Theranos, the Silicon Valley blood-analysis upstart founded by Elizabeth Holmes, is under fire. The Wall Street Journal and others have questioned the technology that is supposed to require only tiny samples to deliver accurate, quick and cheap tests. Holmes and Theranos have fired back with counterclaims and additional information, but the company’s purported $9 billion valuation now looks over-hyped.
In addressing the questions, Holmes has made much of her intention to have all Theranos procedures approved by the U.S. Federal Drug Administration – which isn’t a standard feature of the market – and the importance of its first FDA test approval, which was received in July. The company last Thursday released information intended to rebut the criticism.
On Friday, though, the Journal reported that a Theranos partner, pharmacy chain Walgreens Boots Alliance, is putting its rollout of the company’s testing centers on hold. That suggests that even after 12 years of development, Holmes’ approach is far from proven. In any case, the promised tiny finger-stick blood samples and proprietary equipment aren’t yet being used for most tests. That makes Theranos look more like a small, cut-price version of testing incumbents Quest Diagnostics and LabCorp than a disruptive force.
It had all been going so well. Holmes – whose intensity and black turtleneck uniform have brought comparisons with Steve Jobs – had persuaded a clutch of bigwigs to join her board, tapping six members from the roster of the Hoover Institution, Stanford University’s world-improving think tank. Two of them are former secretaries of state, 94-year-old George Shultz and Henry Kissinger, who is 92. Then Theranos’ headline valuation shot skywards. The 31-year-old Holmes was feted not just for the intensity of her commitment, but for her self-made multibillionaire status at the helm of a company set to reshape medical testing.
Now that Holmes is on the back foot, though, the old-wise-men board strategy is looking flawed. One common red flag for investors with a young founder – Holmes famously started Theranos as a 19-year-old Stanford dropout – is the need for experienced oversight to attach some reality to lofty goals. That’s why, for example, Google brought tech industry veteran Eric Schmidt on board alongside Stanford student founders Sergey Brin and Larry Page only about three years after the company’s incorporation.
Holmes’ current board members, though, don’t look like a group designed to challenge her much on the Theranos model. There are 10 of them, aside from Holmes and her chief operating officer. Six are the ex-government and ex-military figures associated with the Stanford institution named after Depression-era, one-term president Herbert Hoover. Also on the list are a former chief executive of Wells Fargo and the chairman of Bechtel, a big private engineering firm.
Bill Frist, a practicing physician before serving in the U.S. Senate from 1994 to 2006, can’t have much time even if his medical knowledge is up-to-date. The 63-year-old’s biography lists three public company board roles, seven at private firms, and six at nonprofits. Only 79-year-old William Foege, a former director of the U.S. Centers for Disease Control and Prevention, may offer relatively recent health-related knowledge.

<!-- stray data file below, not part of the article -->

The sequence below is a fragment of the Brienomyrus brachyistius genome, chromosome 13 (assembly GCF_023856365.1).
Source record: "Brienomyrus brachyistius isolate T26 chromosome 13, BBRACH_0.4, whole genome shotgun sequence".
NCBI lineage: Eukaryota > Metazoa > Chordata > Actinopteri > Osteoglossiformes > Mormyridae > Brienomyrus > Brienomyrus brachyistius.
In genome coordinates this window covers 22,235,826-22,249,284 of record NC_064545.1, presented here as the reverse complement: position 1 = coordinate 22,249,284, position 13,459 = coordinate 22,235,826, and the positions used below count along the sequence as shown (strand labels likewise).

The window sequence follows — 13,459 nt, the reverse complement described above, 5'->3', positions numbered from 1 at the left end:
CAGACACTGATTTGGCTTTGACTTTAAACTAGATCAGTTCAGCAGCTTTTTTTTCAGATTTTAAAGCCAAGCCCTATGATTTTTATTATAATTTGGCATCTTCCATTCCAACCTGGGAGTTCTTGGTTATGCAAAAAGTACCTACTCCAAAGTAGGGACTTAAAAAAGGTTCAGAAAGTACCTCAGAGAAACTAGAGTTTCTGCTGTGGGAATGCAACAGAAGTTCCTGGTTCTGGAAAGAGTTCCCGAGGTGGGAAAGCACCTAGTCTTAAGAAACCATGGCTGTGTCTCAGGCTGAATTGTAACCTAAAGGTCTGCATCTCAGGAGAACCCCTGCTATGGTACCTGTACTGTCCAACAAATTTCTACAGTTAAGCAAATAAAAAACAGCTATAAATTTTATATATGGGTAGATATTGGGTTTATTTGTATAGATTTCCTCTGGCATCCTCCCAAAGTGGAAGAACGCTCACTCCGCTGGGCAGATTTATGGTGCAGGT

The board composition also looks odd given Holmes’ public support for the advancement of women in technology. All the other directors are men, even though attracting people with qualifications specific to the Theranos technology, which could have limited the field, doesn’t seem to have been a requirement. The New York Times reported on Oct. 27 that David Boies, a veteran lawyer who has been advising Theranos, would be joining the board, as well.
At least luminaries like Shultz might carry some weight in the current debate. But current directors have said little, if anything, on the controversy. The same might be said of investors. Steve Jurvetson, a partner at DFJ, an early venture capital investor, told Bloomberg TV last week that while DFJ wants the company to succeed, “We don’t have the answers to the questions that are swirling around right now.” DFJ isn’t represented on the board.
Oracle CEO Larry Ellison, who is hardly shy, was a big investor at one stage, too. A September 2013 Oracle filing lists Theranos among the companies doing business with the software group in which Ellison “directly or indirectly has or had a controlling interest.” Holmes raised fresh funds in 2014, according to news reports, and Oracle isn’t saying any more about billionaire Ellison’s interest, or lack thereof, in Theranos.
The hype around Theranos’ worth, though, is another reason for media scrutiny. It’s among the highest-valued so-called unicorns – private companies worth $1 billion or more – emerging from Silicon Valley, behind only a handful of even bigger names like Uber. Many of these valuations are, however, calculated based on only a sliver of cash investment.
In his annual letter to shareholders this year, Prem Watsa, boss of insurer and investment manager Fairfax Financial, compared the touted valuations of unicorns to the capital actually raised. With a price tag outstripping its $400 million of funding more than 22-fold, Theranos was second only to China’s Xiaomi. Uber boasted a roughly 15 times multiplier, in line with data analytics firm Palantir, arguably in the same league as Theranos when it comes to secrecy.
Watsa opined that most of this would end “very badly” for investors. Quest and LabCorp, the traditional health-testing companies, are worth $9 billion and $11 billion, respectively, in market capitalization. They’re direct targets of the disruptive threat Theranos could pose. Their shares have roughly kept pace with the S&P 500 Index this year. That may indicate that the smart money hasn’t yet fallen for Holmes’ vision.